Author(s): Dashtban M, Schraft H, Syed TA, Qin W
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Abstract Lignin, the most abundant aromatic biopolymer on Earth, is extremely recalcitrant to degradation. By linking to both hemicellulose and cellulose, it creates a barrier to any solutions or enzymes and prevents the penetration of lignocellulolytic enzymes into the interior lignocellulosic structure. Some basidiomycetes white-rot fungi are able to degrade lignin efficiently using a combination of extracellular ligninolytic enzymes, organic acids, mediators and accessory enzymes. This review describes ligninolytic enzyme families produced by these fungi that are involved in wood decay processes, their molecular structures, biochemical properties and the mechanisms of action which render them attractive candidates in biotechnological applications. These enzymes include phenol oxidase (laccase) and heme peroxidases [lignin peroxidase (LiP), manganese peroxidase (MnP) and versatile peroxidase (VP)]. Accessory enzymes such as H(2)O(2)-generating oxidases and degradation mechanisms of plant cell-wall components in a non-enzymatic manner by production of free hydroxyl radicals (·OH) are also discussed.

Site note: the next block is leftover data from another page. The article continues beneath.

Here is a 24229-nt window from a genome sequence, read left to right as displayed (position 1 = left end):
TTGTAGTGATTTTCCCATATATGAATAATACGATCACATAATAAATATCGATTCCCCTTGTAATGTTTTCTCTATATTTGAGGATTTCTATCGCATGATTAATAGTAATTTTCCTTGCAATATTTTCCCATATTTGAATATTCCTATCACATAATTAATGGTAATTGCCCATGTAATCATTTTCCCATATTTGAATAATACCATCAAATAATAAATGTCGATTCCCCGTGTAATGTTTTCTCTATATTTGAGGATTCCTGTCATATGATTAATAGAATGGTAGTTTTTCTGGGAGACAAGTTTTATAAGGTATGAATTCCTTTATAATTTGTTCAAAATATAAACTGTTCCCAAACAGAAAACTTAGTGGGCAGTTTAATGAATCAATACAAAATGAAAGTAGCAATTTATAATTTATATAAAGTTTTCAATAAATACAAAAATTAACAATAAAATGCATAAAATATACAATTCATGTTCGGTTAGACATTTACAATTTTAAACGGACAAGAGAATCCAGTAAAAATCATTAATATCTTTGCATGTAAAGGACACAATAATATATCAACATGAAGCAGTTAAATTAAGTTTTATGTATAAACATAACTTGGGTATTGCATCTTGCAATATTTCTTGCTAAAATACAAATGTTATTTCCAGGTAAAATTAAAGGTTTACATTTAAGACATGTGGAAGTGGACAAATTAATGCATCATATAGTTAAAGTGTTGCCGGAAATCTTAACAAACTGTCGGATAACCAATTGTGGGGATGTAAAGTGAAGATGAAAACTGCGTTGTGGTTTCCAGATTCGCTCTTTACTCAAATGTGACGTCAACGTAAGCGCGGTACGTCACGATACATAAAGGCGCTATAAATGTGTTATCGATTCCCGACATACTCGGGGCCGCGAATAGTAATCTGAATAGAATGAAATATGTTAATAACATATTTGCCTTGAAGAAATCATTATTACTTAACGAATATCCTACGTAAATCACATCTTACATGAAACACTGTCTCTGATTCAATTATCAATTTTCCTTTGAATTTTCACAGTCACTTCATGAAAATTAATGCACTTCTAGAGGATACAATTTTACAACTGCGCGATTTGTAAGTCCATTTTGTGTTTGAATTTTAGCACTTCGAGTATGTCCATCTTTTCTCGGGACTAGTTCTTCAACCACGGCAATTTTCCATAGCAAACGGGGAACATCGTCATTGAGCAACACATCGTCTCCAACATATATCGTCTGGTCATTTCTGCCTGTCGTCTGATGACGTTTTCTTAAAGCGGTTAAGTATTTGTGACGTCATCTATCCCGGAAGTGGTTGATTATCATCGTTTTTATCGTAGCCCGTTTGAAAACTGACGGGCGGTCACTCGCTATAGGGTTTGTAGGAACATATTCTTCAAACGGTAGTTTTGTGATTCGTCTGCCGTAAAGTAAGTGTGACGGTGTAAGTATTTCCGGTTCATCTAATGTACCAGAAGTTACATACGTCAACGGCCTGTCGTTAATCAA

This article was published in Int J Biochem Mol Biol
and referenced in Journal of Environmental Analytical Chemistry